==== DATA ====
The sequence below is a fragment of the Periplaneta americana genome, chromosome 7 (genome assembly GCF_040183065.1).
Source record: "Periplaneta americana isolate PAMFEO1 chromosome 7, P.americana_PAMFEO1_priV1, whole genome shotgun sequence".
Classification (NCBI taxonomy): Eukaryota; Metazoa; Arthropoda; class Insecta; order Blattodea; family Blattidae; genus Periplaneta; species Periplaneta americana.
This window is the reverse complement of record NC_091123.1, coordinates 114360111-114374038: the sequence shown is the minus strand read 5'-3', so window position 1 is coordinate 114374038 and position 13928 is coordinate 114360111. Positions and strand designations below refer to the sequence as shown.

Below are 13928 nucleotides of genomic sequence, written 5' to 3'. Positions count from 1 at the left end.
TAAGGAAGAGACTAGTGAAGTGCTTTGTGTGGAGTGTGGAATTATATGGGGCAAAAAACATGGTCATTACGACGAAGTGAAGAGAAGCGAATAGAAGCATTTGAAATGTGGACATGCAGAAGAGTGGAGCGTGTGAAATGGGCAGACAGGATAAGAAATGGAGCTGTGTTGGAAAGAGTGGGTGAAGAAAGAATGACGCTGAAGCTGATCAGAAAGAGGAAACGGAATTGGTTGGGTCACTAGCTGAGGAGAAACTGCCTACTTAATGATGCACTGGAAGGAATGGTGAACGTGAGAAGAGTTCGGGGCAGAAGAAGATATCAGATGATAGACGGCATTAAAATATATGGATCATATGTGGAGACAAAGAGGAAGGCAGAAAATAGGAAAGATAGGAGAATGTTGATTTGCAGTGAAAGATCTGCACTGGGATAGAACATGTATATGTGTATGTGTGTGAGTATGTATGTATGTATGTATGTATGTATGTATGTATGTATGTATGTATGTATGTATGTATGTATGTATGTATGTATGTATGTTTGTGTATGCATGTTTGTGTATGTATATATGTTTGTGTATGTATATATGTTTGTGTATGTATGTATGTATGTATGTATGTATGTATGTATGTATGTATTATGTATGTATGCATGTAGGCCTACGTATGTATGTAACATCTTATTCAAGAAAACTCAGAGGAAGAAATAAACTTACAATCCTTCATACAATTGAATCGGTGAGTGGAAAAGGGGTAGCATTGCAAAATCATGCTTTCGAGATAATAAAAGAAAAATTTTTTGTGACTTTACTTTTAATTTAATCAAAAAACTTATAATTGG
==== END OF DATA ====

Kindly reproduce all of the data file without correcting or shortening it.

The sequence below is a fragment of the Periplaneta americana genome, chromosome 7 (genome assembly GCF_040183065.1).
Source record: "Periplaneta americana isolate PAMFEO1 chromosome 7, P.americana_PAMFEO1_priV1, whole genome shotgun sequence".
Classification (NCBI taxonomy): Eukaryota; Metazoa; Arthropoda; class Insecta; order Blattodea; family Blattidae; genus Periplaneta; species Periplaneta americana.
This window is the reverse complement of record NC_091123.1, coordinates 114360111-114374038: the sequence shown is the minus strand read 5'-3', so window position 1 is coordinate 114374038 and position 13928 is coordinate 114360111. Positions and strand designations below refer to the sequence as shown.

Below are 13928 nucleotides of genomic sequence, written 5' to 3'. Positions count from 1 at the left end.
TAAGGAAGAGACTAGTGAAGTGCTTTGTGTGGAGTGTGGAATTATATGGGGCAAAAAACATGGTCATTACGACGAAGTGAAGAGAAGCGAATAGAAGCATTTGAAATGTGGACATGCAGAAGAGTGGAGCGTGTGAAATGGGCAGACAGGATAAGAAATGGAGCTGTGTTGGAAAGAGTGGGTGAAGAAAGAATGACGCTGAAGCTGATCAGAAAGAGGAAACGGAATTGGTTGGGTCACTAGCTGAGGAGAAACTGCCTACTTAATGATGCACTGGAAGGAATGGTGAACGTGAGAAGAGTTCGGGGCAGAAGAAGATATCAGATGATAGACGGCATTAAAATATATGGATCATATGTGGAGACAAAGAGGAAGGCAGAAAATAGGAAAGATAGGAGAATGTTGATTTGCAGTGAAAGATCTGCACTGGGATAGAACATGTATATGTGTATGTGTGTGAGTATGTATGTATGTATGTATGTATGTATGTATGTATGTATGTATGTATGTATGTATGTATGTATGTATGTATGTATGTATGTTTGTGTATGCATGTTTGTGTATGTATATATGTTTGTGTATGTATATATGTTTGTGTATGTATGTATGTATGTATGTATGTATGTATGTATGTATGTATTATGTATGTATGCATGTAGGCCTACGTATGTATGTAACATCTTATTCAAGAAAACTCAGAGGAAGAAATAAACTTACAATCCTTCATACAATTGAATCGGTGAGTGGAAAAGGGGTAGCATTGCAAAATCATGCTTTCGAGATAATAAAAGAAAAATTTTTTGTGACTTTACTTTTAATTTAATCAAAAAACTTATAATTGG